Amazon Admits It’s Discouraging Customers From Buying Hachette’s Books

A blog about business and economics.
May 28 2014 10:24 AM

Amazon Admits It’s Discouraging Customers From Buying Hachette’s Books

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No James Patterson novels here.

Photo by Peter Endig/AFP/Getty Images

With an online outcry growing among some readers and authors, Amazon published a blog post last night in which it admitted to discouraging customers from buying books published by Hachette because of a contract dispute.

Jordan Weissmann Jordan Weissmann

Jordan Weissmann is Slate's senior business and economics correspondent.

Shipping times for titles by best-selling Hachette authors such as Malcolm Gladwell and James Patterson have grown as long as three or four weeks as Amazon has cut back on buying print inventory from the publisher. It has also stopped offering preorders on some upcoming books.

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While Amazon did not offer many details about its disagreement with Hachette, the New York Times has reported that the fight is over e-book pricing. The company defended its tactics by arguing that it was negotiating for better terms on behalf of its shoppers and that the vast majority of its merchandise hasn't been affected by the showdown. Amazon also encouraged readers who need a copy of a book fast to purchase it from "one of our competitors."

So there are at least three ways one could look at this situation. Hachette would of course like you to see it as a David vs. Goliath battle, with itself as the underdog hero. Amazon would like you to see it as normal hardball negotiations between two giant multinational corporations (it notes that Hachette is owned by a "$10 billion media conglomerate," Lagardère). And then there's Jack Shafer's view at Reuters: Amazon has now crossed the line into inconveniencing its customers in pursuit of higher profits. (I, for one, am not so sure about his thesis. It's not as if this the first time Amazon has messed with a publisher's inventory during a contract fight).

In any event, both sides appear to be digging in. "[T]hough we remain hopeful and are working hard to come to a resolution as soon as possible, we are not optimistic that this will be resolved soon," Amazon wrote. At least there's always Barnes & Noble.

Here's the company's statement in full:

We are currently buying less (print) inventory and "safety stock" on titles from the publisher, Hachette, than we ordinarily do, and are no longer taking pre-orders on titles whose publication dates are in the future. Instead, customers can order new titles when their publication date arrives. For titles with no stock on hand, customers can still place an order at which time we order the inventory from Hachette -- availability on those titles is dependent on how long it takes Hachette to fill the orders we place. Once the inventory arrives, we ship it to the customer promptly. These changes are related to the contract and terms between Hachette and Amazon.

At Amazon, we do business with more than 70,000 suppliers, including thousands of publishers. One of our important suppliers is Hachette, which is part of a $10 billion media conglomerate. Unfortunately, despite much work from both sides, we have been unable to reach mutually-acceptable agreement on terms. Hachette has operated in good faith and we admire the company and its executives. Nevertheless, the two companies have so far failed to find a solution. Even more unfortunate, though we remain hopeful and are working hard to come to a resolution as soon as possible, we are not optimistic that this will be resolved soon.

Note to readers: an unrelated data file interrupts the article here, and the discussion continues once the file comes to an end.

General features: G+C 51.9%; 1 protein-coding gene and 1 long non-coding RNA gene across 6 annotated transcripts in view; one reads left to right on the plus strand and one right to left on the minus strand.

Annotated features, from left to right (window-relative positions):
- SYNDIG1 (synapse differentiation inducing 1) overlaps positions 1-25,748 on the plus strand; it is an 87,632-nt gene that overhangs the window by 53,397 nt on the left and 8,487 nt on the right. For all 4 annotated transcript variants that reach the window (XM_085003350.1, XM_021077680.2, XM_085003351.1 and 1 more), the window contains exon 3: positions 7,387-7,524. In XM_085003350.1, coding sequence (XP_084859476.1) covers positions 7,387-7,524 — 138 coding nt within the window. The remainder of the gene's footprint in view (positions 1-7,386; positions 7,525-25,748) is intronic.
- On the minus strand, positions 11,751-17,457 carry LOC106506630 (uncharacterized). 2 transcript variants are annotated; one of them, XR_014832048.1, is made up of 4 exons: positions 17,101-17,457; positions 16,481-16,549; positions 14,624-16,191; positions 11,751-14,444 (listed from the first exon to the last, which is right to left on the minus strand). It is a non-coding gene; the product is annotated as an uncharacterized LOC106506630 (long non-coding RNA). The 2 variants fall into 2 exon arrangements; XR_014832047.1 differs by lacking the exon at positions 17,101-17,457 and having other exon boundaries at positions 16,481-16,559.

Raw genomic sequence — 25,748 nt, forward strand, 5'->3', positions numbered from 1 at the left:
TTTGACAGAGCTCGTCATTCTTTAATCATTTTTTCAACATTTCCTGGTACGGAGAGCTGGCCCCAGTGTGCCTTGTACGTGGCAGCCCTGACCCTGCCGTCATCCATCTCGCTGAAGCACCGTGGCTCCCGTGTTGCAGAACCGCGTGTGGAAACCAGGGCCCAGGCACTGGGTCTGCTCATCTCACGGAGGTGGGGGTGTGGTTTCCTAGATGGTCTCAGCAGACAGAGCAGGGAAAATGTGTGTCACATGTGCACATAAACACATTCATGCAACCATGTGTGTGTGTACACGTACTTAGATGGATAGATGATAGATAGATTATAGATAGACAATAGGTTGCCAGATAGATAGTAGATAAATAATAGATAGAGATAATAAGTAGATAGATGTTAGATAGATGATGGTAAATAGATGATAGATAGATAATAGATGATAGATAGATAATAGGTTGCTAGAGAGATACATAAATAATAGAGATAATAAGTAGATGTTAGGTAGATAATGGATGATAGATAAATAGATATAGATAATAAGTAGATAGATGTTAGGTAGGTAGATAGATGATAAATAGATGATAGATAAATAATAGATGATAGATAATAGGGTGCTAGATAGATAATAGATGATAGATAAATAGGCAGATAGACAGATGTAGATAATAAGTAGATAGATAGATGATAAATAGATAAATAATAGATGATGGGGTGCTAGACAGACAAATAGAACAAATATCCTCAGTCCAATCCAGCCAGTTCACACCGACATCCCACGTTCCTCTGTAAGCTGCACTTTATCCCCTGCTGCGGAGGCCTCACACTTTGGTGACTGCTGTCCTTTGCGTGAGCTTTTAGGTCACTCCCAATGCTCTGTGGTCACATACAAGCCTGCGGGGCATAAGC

Negotiating with suppliers for equitable terms and making stocking and assortment decisions based on those terms is one of a bookseller's, or any retailer's, most important jobs. Suppliers get to decide the terms under which they are willing to sell to a retailer. It's reciprocally the right of a retailer to determine whether the terms on offer are acceptable and to stock items accordingly. A retailer can feature a supplier's items in its advertising and promotional circulars, "stack it high" in the front of the store, keep small quantities on hand in the back aisle, or not carry the item at all, and bookstores and other retailers do these every day. When we negotiate with suppliers, we are doing so on behalf of customers. Negotiating for acceptable terms is an essential business practice that is critical to keeping service and value high for customers in the medium and long term.

A word about proportion: this business interruption affects a small percentage of Amazon's demand-weighted units. If you order 1,000 items from Amazon, 989 will be unaffected by this interruption. If you do need one of the affected titles quickly, we regret the inconvenience and encourage you to purchase a new or used version from one of our third-party sellers or from one of our competitors.

We also take seriously the impact it has when, however infrequently, such a business interruption affects authors. We've offered to Hachette to fund 50% of an author pool - to be allocated by Hachette - to mitigate the impact of this dispute on author royalties, if Hachette funds the other 50%. We did this with the publisher Macmillan some years ago. We hope Hachette takes us up on it.

This topic has generated a variety of coverage, presumably in part because the negotiation is with a book publisher instead of a supplier of a different type of product. Some of the coverage has expressed a relatively narrow point of view. Here is one post that offers a wider perspective. 

http://www.thecockeyedpessimist.blogspot.com/2014/05/whos-afraid-of-amazoncom.html

Thank you.

Jordan Weissmann is Slate's senior business and economics correspondent.

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